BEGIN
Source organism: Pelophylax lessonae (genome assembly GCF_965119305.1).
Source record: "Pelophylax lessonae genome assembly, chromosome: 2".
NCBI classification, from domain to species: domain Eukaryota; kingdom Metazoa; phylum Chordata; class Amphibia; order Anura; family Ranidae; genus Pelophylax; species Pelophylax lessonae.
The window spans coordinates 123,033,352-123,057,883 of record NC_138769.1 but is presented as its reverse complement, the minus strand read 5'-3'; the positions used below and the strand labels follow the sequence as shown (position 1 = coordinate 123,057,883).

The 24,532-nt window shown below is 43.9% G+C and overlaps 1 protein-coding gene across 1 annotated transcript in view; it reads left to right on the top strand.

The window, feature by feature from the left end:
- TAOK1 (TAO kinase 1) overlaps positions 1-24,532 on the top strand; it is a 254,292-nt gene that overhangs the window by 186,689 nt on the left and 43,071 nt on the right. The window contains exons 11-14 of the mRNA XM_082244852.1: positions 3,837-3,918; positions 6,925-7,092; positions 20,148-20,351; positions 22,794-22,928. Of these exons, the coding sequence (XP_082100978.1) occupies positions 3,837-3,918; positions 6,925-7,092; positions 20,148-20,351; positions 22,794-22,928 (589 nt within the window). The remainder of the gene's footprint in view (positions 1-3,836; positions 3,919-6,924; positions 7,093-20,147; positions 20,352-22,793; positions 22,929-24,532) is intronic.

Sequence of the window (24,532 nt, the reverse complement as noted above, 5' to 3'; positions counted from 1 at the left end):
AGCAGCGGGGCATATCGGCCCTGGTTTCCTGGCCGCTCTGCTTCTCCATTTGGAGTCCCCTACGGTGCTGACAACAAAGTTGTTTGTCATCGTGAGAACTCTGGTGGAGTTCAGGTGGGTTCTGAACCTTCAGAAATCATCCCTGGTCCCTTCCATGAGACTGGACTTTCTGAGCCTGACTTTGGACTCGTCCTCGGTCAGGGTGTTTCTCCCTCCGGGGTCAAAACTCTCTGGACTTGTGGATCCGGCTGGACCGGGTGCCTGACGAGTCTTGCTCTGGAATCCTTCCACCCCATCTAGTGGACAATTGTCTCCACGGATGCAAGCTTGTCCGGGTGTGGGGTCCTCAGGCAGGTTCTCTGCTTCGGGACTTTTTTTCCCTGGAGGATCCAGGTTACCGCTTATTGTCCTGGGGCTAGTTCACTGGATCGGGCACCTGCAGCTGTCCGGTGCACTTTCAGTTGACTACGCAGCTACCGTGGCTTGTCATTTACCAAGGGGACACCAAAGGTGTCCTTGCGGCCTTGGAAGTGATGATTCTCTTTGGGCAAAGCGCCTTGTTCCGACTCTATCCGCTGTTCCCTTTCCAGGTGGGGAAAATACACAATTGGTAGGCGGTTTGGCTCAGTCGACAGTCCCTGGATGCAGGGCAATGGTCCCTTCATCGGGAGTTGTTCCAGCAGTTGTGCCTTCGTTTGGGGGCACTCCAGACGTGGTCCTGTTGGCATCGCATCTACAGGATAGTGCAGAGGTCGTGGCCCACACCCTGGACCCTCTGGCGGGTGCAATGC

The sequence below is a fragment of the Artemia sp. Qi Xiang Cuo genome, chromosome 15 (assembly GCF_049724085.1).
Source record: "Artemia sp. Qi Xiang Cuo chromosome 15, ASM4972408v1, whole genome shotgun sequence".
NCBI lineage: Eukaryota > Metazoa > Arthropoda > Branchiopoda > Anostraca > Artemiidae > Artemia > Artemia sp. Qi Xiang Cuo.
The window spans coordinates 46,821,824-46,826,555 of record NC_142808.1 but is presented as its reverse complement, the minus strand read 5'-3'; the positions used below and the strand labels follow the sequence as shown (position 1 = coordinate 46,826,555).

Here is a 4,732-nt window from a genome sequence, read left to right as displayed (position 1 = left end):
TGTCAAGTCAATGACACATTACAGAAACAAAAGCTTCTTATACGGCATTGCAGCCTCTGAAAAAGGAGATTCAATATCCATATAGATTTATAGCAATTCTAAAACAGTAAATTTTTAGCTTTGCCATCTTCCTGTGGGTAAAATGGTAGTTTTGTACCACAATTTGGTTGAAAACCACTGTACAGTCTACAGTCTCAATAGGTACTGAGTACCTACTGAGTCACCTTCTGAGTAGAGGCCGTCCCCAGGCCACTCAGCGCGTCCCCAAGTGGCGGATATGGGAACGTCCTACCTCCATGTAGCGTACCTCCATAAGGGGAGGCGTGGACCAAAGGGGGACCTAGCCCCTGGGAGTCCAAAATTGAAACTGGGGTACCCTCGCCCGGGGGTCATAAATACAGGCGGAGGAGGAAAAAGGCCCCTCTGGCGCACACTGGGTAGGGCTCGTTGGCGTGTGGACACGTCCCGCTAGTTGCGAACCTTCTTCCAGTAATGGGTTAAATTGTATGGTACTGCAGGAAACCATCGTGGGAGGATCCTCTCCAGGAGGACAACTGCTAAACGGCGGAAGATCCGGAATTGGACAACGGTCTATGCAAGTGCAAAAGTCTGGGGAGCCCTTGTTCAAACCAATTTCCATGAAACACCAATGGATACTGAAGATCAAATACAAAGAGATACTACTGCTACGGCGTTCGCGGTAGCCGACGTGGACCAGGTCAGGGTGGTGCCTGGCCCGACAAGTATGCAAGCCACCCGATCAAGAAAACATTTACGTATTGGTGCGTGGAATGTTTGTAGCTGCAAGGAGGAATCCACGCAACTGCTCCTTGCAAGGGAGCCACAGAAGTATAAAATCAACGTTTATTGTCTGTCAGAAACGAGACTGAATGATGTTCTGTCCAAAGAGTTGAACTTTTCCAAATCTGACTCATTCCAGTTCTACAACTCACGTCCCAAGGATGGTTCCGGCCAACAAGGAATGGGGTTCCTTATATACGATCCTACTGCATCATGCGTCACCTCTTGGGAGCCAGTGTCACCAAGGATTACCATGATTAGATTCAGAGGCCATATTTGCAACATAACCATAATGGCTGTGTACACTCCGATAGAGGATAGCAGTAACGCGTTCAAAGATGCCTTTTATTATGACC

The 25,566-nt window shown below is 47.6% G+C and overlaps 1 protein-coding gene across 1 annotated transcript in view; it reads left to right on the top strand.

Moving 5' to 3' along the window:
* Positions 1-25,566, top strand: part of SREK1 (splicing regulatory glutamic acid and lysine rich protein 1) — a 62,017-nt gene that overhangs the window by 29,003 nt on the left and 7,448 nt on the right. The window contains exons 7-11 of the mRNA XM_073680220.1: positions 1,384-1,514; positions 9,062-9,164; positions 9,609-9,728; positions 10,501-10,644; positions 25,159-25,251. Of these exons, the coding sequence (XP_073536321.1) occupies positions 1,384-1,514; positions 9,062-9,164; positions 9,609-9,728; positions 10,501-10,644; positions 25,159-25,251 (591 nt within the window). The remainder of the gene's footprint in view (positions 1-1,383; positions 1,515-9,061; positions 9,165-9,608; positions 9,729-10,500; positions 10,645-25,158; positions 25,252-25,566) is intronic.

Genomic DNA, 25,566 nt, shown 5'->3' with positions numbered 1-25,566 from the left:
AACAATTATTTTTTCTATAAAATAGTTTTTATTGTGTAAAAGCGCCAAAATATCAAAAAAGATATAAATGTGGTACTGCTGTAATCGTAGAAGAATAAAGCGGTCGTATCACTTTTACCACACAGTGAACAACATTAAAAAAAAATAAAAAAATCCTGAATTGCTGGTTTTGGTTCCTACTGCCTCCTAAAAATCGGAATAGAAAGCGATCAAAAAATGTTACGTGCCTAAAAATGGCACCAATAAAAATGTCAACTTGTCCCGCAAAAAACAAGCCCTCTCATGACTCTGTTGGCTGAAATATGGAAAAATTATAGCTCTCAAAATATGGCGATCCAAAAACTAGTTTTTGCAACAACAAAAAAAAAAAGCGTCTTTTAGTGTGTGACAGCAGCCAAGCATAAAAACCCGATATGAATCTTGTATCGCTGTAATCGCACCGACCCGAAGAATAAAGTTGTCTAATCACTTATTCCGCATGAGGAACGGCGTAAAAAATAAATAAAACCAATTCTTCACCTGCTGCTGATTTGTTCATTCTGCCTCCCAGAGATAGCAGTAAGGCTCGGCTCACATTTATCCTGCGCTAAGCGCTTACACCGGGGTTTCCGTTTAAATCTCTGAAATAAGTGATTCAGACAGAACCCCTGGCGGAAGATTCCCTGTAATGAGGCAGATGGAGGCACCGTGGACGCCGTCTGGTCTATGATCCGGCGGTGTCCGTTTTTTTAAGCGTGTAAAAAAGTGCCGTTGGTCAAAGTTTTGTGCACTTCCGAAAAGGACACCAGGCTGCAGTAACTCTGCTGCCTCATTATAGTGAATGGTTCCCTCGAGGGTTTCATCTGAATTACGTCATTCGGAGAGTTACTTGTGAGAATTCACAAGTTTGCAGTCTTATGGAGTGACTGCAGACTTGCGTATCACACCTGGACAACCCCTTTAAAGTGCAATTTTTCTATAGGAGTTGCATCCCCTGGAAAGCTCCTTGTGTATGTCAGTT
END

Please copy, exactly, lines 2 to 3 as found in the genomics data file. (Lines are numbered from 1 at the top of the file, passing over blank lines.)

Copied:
Source record: "Pelophylax lessonae genome assembly, chromosome: 2".
NCBI classification, from domain to species: domain Eukaryota; kingdom Metazoa; phylum Chordata; class Amphibia; order Anura; family Ranidae; genus Pelophylax; species Pelophylax lessonae.